Beltane: Pre Christian May Festival
It’s no wonder that our ancestors celebrated the onset of May – the pre-Christian May festival of Beltane. In the May countryside, it’s impossible not to feel a surge of joy as the strengthening sun brings an explosion of new life. Lambs leap, pristine new leaves are as yet unmarked by pests, flowers bloom and the breeze loses its customary sharpness, becoming a gentle caress on bare skin.
Keen amateur historian Oliver Robinson has a talent for imagining the lives of former generations, and decided to reinstate a traditional May Festival at the ancient prehistoric site of Thornborough Henge. Thus, in 2004, he founded Beltane at Thornborough.
He says, “I’m interested in ancient monuments, so I thought it would be interesting to have a gathering at Thornborough, like the summer solstice at Stonehenge.”
Although an ancient monument, Thornborough is privately owned, and access to the festival, says Oliver, is dependent upon the henges, and the people living nearby, being respected and untroubled. So no-one is allowed onto the earthworks, but they may gather within the circle of the circular earthen embankment of the Henge.
Here, a lively mix of people celebrate in their own way. Musicians, dancers, Mummers, traders, crafters and picnickers mingle happily. Musicians perform, and so too does nature: cascades of skylarks, the burble of a passing curlew, cheerful thrushes in the hedges.
Thornborough Henge: Prehistoric Monument
Thornborough Henge is actually one of three three large circular earthworks, estimated to be around 5,000 years old, and situated near West Tanfield.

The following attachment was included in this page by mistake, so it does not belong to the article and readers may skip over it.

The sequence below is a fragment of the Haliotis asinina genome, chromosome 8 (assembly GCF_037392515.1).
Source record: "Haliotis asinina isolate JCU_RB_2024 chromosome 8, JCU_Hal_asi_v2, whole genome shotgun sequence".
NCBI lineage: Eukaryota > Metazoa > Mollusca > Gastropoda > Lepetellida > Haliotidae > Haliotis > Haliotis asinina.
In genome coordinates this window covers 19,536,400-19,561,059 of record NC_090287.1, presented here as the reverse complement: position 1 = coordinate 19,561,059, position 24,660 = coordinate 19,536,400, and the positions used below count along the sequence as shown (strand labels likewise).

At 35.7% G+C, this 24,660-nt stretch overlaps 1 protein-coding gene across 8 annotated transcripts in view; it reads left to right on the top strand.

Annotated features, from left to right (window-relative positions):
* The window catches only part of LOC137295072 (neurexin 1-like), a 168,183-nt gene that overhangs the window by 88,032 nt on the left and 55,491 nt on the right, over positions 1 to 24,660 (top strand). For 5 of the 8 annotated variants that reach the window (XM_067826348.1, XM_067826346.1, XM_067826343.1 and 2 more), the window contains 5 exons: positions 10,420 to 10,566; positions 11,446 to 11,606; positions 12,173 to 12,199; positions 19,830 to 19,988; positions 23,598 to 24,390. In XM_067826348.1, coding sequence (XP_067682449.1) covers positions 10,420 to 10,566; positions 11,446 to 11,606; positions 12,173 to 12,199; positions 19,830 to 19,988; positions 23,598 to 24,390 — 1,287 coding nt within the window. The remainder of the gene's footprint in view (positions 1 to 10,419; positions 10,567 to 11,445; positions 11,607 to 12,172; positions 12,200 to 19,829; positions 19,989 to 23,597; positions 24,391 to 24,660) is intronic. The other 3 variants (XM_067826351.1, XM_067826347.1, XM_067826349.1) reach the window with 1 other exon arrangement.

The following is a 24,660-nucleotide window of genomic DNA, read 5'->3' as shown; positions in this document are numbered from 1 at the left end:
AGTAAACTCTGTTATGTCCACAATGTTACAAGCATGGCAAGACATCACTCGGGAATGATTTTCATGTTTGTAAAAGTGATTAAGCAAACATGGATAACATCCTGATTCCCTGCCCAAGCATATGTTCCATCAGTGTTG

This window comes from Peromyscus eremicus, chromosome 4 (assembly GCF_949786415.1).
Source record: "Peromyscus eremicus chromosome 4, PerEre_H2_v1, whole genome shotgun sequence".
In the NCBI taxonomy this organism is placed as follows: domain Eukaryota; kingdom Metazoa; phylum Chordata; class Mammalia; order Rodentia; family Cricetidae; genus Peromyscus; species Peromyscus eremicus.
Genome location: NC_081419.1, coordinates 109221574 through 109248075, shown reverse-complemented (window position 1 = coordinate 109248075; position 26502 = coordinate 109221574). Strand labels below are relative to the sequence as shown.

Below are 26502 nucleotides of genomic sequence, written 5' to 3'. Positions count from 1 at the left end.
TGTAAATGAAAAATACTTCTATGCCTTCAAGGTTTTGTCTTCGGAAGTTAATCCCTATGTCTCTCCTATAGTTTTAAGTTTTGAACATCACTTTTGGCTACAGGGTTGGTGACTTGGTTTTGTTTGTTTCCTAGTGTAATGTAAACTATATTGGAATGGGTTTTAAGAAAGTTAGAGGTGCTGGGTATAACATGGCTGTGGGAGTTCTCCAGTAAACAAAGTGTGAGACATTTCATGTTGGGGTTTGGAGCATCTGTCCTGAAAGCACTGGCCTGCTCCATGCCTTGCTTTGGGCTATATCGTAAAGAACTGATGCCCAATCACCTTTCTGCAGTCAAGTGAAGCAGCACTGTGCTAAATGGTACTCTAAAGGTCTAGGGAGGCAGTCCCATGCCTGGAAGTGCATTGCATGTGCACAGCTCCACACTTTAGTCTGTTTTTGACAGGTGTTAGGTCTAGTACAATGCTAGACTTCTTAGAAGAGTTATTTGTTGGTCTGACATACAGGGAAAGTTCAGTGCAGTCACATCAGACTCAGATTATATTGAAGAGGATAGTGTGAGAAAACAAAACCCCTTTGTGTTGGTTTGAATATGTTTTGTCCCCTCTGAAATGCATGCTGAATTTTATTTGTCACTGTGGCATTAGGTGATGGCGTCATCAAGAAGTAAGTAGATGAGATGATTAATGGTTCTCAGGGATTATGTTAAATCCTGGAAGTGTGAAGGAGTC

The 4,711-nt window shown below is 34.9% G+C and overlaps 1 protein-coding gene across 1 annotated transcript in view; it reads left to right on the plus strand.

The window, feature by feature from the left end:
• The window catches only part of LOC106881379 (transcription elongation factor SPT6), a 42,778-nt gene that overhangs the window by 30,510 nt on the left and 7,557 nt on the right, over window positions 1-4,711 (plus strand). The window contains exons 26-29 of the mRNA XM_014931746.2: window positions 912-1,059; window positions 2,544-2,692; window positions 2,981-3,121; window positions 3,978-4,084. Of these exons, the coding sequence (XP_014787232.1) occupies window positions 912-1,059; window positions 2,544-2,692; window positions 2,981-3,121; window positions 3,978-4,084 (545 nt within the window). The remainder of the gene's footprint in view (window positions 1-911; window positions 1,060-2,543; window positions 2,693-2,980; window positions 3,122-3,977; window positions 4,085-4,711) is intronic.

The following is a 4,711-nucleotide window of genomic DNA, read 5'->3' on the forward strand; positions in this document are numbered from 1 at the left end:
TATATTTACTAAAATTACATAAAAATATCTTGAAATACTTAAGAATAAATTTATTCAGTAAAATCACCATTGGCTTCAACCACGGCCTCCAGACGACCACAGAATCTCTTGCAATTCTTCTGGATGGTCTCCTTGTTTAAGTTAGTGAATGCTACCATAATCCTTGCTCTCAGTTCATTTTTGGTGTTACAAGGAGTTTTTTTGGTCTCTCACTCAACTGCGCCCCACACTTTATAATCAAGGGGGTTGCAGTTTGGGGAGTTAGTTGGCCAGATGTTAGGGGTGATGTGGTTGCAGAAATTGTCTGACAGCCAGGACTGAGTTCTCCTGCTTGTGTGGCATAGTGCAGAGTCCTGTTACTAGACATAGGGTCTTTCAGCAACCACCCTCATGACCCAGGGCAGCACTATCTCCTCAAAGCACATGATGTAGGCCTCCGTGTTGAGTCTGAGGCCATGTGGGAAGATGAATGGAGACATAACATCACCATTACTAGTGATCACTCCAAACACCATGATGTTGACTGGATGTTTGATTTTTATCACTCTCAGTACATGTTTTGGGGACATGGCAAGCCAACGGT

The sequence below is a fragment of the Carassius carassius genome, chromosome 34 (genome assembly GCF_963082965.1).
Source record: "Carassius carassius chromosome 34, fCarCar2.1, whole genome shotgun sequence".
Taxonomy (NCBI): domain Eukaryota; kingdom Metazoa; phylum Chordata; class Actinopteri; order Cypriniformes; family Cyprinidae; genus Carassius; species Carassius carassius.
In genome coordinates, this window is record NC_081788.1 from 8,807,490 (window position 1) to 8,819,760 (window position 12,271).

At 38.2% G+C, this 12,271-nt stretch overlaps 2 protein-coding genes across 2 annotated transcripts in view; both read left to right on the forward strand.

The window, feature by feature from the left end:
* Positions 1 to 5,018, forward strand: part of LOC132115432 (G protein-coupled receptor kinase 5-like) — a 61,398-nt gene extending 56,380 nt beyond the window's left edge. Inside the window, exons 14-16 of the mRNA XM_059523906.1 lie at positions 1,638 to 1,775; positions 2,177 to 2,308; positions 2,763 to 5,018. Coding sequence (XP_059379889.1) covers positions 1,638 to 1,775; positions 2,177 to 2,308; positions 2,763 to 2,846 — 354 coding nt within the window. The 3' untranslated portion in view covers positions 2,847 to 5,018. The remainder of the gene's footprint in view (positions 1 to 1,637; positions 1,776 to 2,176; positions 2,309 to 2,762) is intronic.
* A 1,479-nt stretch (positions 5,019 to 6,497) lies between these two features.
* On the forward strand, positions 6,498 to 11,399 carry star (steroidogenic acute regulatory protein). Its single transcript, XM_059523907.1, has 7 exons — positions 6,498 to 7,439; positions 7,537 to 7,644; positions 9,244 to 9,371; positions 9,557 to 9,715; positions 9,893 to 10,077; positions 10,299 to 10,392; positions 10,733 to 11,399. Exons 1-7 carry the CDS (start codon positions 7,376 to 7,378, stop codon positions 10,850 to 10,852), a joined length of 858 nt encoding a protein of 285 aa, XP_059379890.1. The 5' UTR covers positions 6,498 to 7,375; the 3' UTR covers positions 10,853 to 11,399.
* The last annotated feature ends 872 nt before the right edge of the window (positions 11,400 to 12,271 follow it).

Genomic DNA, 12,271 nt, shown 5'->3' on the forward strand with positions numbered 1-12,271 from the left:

It’s part of a wider landscape of pre-historic monuments around the lower reaches of the River Ure that includes a precessionary avenue, the Devil’s Arrows at Boroughbridge, and more henges. Archaeologists say that it the most important prehistoric area between Stonehenge and the Orkneys. However, says Oliver, “I don’t think there is awareness of the importance of this monument.” He therefore hopes that Beltane at Thornborough will raise awareness of the monument.
When I went last year, the people who come loved it, praising the peaceful atmosphere and relaxed nature of the events. It certainly was a lovely day: sun shining, birds singing, grass fresh and bright green. Women wore flowers in their hair, and we were well entertained with a seasonal play, performed with gusto.
Long tradition of May celebrations
As for Oliver, he says, “There’s a long tradition of May celebrations in the British Isles, all linked to agriculture and living off the land. So in their day, they had far more relevance to people’s lives.”
“Today, most of us aren’t living on the land, so there’s less connection. So now, we celebrate the start of summer, and our traditions. Beltane is a genuinely attested pre-Christian celebration. But it was constantly re-invented – the Tudors had Mayday, the Victorians had Flower festivals. Each new generation takes a tradition and reinvents it. So today, we’re not claiming to be an authentic celebration of what happened thousands of years ago: we’re claiming this monument for use in modern times.”
Read more in ‘Stonehenge of the North’ in Dalesman, May 2015,
Discover more about the history of Thornborough from archaeologists at Newcastle University at http://thornborough.ncl.ac.uk/
Make bookings for Beltane at Thornborough at http://www.celebratebeltane.co.uk/